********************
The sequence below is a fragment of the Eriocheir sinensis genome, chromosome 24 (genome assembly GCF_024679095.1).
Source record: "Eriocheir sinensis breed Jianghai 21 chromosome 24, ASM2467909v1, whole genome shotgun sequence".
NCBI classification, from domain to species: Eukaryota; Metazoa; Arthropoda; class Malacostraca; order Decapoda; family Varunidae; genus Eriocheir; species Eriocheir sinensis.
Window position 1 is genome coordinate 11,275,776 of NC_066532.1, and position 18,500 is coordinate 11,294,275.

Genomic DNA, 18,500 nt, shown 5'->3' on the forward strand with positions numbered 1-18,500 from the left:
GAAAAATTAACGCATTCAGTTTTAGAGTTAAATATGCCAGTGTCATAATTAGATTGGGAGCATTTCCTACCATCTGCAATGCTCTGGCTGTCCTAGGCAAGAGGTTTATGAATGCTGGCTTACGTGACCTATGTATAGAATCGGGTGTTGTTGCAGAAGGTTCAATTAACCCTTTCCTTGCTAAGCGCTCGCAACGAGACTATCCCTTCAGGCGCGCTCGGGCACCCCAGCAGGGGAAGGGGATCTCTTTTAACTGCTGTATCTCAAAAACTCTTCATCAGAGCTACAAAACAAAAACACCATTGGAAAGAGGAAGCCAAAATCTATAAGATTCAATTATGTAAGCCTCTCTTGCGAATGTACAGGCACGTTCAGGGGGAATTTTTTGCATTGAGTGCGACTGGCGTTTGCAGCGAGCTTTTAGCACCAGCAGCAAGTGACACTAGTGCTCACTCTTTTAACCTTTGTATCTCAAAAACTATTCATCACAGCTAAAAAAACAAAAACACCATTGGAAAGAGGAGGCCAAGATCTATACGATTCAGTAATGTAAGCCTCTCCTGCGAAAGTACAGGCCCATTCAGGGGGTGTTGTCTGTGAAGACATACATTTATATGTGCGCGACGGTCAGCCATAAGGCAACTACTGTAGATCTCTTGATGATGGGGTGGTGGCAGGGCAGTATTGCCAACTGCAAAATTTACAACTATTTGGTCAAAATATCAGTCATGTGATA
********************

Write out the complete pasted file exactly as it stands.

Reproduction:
The sequence below is a fragment of the Eriocheir sinensis genome, chromosome 24 (genome assembly GCF_024679095.1).
Source record: "Eriocheir sinensis breed Jianghai 21 chromosome 24, ASM2467909v1, whole genome shotgun sequence".
NCBI classification, from domain to species: Eukaryota; Metazoa; Arthropoda; class Malacostraca; order Decapoda; family Varunidae; genus Eriocheir; species Eriocheir sinensis.
Window position 1 is genome coordinate 11,275,776 of NC_066532.1, and position 18,500 is coordinate 11,294,275.

Genomic DNA, 18,500 nt, shown 5'->3' on the forward strand with positions numbered 1-18,500 from the left:
GAAAAATTAACGCATTCAGTTTTAGAGTTAAATATGCCAGTGTCATAATTAGATTGGGAGCATTTCCTACCATCTGCAATGCTCTGGCTGTCCTAGGCAAGAGGTTTATGAATGCTGGCTTACGTGACCTATGTATAGAATCGGGTGTTGTTGCAGAAGGTTCAATTAACCCTTTCCTTGCTAAGCGCTCGCAACGAGACTATCCCTTCAGGCGCGCTCGGGCACCCCAGCAGGGGAAGGGGATCTCTTTTAACTGCTGTATCTCAAAAACTCTTCATCAGAGCTACAAAACAAAAACACCATTGGAAAGAGGAAGCCAAAATCTATAAGATTCAATTATGTAAGCCTCTCTTGCGAATGTACAGGCACGTTCAGGGGGAATTTTTTGCATTGAGTGCGACTGGCGTTTGCAGCGAGCTTTTAGCACCAGCAGCAAGTGACACTAGTGCTCACTCTTTTAACCTTTGTATCTCAAAAACTATTCATCACAGCTAAAAAAACAAAAACACCATTGGAAAGAGGAGGCCAAGATCTATACGATTCAGTAATGTAAGCCTCTCCTGCGAAAGTACAGGCCCATTCAGGGGGTGTTGTCTGTGAAGACATACATTTATATGTGCGCGACGGTCAGCCATAAGGCAACTACTGTAGATCTCTTGATGATGGGGTGGTGGCAGGGCAGTATTGCCAACTGCAAAATTTACAACTATTTGGTCAAAATATCAGTCATGTGATA